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Many waterfowl species eat the shoots;
it provides cover for young bluegills, perch, largemouth bass, and
northern pike; supports insects that fish and ducklings eat.
When coontail is excessive, undesirable effects can include a
reduction of open water, creation of a "scummy" appearance,
limiting of desirable fishing access, interfering with boating and
swimming, stunted fish and becoming invasive.
Grows underwater with no roots; upper leaves may reach the
surface; central hollow stem has stiff, dark-green leaves; plants
may be long and sparse, but are often bushy near the tip, giving
the plant a "coontail" or "Christmas tree" appearance. Often
confused with watermilfoil, but coontail leaves are spiny and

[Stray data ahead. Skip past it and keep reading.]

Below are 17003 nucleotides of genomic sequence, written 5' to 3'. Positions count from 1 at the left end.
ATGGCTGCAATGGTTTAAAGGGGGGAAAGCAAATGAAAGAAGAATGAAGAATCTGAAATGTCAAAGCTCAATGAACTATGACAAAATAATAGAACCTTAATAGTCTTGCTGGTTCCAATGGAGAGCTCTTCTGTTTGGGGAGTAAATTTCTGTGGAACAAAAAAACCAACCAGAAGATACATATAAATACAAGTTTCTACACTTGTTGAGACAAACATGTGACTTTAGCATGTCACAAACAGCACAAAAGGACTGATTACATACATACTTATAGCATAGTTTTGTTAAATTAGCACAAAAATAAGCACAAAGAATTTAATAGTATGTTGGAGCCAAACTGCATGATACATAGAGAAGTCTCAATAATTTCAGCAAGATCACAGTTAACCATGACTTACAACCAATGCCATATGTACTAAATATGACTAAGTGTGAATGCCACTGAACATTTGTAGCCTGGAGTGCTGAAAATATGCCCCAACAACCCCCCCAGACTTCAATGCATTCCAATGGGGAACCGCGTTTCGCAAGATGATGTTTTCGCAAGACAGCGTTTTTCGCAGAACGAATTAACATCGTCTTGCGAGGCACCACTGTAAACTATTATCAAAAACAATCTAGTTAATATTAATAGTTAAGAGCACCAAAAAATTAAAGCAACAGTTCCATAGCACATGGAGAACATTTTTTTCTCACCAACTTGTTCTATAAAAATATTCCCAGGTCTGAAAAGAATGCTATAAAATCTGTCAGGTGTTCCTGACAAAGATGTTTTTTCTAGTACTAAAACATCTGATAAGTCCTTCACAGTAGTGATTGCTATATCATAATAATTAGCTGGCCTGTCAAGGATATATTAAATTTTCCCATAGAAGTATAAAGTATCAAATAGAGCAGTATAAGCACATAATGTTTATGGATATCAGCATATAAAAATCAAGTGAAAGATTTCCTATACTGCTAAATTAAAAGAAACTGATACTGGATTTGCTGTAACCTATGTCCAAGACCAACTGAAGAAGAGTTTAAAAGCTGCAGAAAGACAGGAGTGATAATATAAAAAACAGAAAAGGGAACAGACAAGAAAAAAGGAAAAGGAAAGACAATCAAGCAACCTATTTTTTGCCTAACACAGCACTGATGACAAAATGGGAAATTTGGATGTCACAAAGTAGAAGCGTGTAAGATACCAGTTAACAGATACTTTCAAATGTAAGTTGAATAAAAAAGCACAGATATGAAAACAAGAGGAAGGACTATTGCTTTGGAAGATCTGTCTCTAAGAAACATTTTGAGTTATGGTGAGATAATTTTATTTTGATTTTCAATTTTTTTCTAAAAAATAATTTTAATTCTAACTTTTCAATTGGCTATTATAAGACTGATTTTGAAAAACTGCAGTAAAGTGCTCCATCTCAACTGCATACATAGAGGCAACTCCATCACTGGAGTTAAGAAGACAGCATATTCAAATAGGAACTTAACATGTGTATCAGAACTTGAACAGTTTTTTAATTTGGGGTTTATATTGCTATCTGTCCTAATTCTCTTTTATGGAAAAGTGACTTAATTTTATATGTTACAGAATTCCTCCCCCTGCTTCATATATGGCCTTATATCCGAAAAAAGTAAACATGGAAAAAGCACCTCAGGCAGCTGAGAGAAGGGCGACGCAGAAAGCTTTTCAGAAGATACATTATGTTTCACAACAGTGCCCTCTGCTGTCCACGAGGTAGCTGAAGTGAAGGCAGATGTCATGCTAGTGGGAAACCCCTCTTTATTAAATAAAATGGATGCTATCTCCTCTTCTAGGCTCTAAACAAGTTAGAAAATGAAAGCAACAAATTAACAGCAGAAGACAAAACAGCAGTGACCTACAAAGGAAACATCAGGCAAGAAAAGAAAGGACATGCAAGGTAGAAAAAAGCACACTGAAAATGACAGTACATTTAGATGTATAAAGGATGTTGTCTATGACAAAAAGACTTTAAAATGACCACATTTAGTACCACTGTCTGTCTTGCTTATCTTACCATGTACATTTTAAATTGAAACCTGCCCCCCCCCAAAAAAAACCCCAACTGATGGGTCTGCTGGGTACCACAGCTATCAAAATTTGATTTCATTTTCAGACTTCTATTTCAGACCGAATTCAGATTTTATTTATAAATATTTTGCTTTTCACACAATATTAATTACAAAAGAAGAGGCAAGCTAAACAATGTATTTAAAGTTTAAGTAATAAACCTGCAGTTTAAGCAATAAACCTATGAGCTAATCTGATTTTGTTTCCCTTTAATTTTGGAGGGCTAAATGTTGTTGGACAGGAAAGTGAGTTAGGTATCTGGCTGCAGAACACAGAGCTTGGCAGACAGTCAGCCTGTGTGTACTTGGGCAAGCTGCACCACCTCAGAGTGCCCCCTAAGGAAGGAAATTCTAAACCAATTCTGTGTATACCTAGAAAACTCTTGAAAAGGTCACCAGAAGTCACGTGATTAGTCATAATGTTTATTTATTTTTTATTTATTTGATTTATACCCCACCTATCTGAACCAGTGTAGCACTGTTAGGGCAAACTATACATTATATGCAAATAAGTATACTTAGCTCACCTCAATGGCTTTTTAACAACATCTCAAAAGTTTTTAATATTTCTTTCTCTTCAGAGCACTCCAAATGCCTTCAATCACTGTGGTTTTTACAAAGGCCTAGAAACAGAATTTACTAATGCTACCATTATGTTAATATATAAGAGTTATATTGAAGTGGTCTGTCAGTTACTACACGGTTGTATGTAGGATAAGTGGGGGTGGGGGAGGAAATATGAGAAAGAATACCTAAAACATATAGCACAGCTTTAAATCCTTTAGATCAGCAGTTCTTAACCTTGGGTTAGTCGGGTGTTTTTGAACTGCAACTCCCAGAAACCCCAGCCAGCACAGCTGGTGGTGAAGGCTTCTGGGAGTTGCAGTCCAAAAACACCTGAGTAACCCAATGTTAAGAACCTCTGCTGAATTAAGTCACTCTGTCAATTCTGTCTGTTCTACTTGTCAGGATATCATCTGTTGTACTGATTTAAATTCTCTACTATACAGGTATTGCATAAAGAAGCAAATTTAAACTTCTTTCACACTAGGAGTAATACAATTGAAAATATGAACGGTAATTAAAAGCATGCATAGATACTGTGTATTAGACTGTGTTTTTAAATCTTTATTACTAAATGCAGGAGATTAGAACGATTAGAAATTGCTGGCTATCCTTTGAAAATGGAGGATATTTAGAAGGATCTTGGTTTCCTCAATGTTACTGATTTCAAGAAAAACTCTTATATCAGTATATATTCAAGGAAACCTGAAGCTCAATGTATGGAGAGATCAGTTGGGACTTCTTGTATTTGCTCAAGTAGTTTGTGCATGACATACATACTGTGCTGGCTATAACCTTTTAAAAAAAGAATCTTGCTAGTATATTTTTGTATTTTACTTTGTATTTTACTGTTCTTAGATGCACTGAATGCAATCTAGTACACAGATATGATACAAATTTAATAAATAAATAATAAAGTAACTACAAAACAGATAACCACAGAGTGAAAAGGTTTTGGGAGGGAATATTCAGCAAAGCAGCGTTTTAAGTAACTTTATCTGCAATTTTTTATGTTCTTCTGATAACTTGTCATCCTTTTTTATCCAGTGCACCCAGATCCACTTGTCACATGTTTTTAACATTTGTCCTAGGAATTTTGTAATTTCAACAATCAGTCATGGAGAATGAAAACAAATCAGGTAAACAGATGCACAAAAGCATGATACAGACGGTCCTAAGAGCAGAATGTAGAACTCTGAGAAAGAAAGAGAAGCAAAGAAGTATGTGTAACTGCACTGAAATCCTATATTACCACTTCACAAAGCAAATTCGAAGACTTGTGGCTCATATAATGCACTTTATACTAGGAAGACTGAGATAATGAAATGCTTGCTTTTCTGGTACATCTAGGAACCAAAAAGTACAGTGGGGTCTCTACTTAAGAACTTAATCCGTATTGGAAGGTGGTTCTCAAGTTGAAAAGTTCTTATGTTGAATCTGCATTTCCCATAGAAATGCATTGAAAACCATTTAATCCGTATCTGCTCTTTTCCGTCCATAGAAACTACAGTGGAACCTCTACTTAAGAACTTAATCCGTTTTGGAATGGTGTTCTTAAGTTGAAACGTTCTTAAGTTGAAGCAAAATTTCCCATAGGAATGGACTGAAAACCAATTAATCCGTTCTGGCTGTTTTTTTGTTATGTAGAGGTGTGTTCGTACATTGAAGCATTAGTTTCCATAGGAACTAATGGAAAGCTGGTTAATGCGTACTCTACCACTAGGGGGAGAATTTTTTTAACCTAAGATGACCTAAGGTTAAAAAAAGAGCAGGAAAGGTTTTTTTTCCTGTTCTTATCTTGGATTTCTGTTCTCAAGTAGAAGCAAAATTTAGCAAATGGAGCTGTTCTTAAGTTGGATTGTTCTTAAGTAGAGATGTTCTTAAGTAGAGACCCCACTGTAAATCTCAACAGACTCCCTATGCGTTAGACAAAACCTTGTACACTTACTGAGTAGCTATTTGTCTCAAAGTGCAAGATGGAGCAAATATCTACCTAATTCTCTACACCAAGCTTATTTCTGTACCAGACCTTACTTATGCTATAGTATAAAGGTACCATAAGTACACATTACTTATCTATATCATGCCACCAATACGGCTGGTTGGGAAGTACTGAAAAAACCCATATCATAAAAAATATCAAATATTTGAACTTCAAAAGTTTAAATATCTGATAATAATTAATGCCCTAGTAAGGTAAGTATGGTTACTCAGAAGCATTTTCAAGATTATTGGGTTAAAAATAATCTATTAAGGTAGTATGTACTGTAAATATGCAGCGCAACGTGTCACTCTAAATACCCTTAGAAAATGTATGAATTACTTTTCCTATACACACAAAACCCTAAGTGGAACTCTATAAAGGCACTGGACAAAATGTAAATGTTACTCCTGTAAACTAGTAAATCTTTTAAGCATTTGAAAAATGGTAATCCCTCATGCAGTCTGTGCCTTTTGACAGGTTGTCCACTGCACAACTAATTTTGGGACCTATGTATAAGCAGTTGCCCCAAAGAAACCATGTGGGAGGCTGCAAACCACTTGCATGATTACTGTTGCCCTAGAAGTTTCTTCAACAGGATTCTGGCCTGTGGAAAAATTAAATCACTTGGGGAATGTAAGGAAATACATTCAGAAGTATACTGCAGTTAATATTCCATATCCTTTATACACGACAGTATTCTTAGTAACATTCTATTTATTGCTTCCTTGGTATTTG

forked rather than feather-like.
Coontail, or sometimes called hornwort, is a dark olive-green,
rootless submerged perennial plant that often forms dense colonies.
Leaves are relatively stiff, whorled with many forks and small
teeth along one edge. The tips of branches are crowded with leaves
giving it a "coontail" resemblance. Coontail reproduces by seeds
Often confused with watermilfoil, but coontail leaves are
spiny and forked rather than feather-like.
A. Once water temperatures are around sixty
degrees or warmer and the plants are viable.
A. Once Coontail is treated it will not grow
back but adjacent populations may move back in requiring a
A. Generally within two weeks things will be
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